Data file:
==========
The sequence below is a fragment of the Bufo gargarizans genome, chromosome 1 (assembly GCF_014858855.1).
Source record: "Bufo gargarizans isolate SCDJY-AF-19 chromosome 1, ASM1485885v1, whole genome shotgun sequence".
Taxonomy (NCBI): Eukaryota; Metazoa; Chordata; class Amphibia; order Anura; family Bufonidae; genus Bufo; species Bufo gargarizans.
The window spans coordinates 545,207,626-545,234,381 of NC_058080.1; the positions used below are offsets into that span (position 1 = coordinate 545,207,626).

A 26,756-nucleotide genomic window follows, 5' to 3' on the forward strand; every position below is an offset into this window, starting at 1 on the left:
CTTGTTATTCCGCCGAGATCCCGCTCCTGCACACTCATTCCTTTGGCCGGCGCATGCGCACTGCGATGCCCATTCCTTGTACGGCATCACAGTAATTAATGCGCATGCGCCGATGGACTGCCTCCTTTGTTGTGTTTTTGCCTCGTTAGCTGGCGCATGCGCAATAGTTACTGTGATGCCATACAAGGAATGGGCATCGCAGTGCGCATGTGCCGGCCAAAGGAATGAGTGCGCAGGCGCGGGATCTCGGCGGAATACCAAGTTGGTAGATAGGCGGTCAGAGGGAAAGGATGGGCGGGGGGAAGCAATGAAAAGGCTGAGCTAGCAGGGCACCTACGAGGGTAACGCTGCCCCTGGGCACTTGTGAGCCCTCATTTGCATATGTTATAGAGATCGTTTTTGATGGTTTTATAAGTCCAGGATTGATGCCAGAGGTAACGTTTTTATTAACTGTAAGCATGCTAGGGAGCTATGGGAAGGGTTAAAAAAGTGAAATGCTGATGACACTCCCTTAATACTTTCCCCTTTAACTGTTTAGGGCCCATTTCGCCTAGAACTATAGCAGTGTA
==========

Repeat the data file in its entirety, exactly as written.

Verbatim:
The sequence below is a fragment of the Bufo gargarizans genome, chromosome 1 (assembly GCF_014858855.1).
Source record: "Bufo gargarizans isolate SCDJY-AF-19 chromosome 1, ASM1485885v1, whole genome shotgun sequence".
Taxonomy (NCBI): Eukaryota; Metazoa; Chordata; class Amphibia; order Anura; family Bufonidae; genus Bufo; species Bufo gargarizans.
The window spans coordinates 545,207,626-545,234,381 of NC_058080.1; the positions used below are offsets into that span (position 1 = coordinate 545,207,626).

A 26,756-nucleotide genomic window follows, 5' to 3' on the forward strand; every position below is an offset into this window, starting at 1 on the left:
CTTGTTATTCCGCCGAGATCCCGCTCCTGCACACTCATTCCTTTGGCCGGCGCATGCGCACTGCGATGCCCATTCCTTGTACGGCATCACAGTAATTAATGCGCATGCGCCGATGGACTGCCTCCTTTGTTGTGTTTTTGCCTCGTTAGCTGGCGCATGCGCAATAGTTACTGTGATGCCATACAAGGAATGGGCATCGCAGTGCGCATGTGCCGGCCAAAGGAATGAGTGCGCAGGCGCGGGATCTCGGCGGAATACCAAGTTGGTAGATAGGCGGTCAGAGGGAAAGGATGGGCGGGGGGAAGCAATGAAAAGGCTGAGCTAGCAGGGCACCTACGAGGGTAACGCTGCCCCTGGGCACTTGTGAGCCCTCATTTGCATATGTTATAGAGATCGTTTTTGATGGTTTTATAAGTCCAGGATTGATGCCAGAGGTAACGTTTTTATTAACTGTAAGCATGCTAGGGAGCTATGGGAAGGGTTAAAAAAGTGAAATGCTGATGACACTCCCTTAATACTTTCCCCTTTAACTGTTTAGGGCCCATTTCGCCTAGAACTATAGCAGTGTA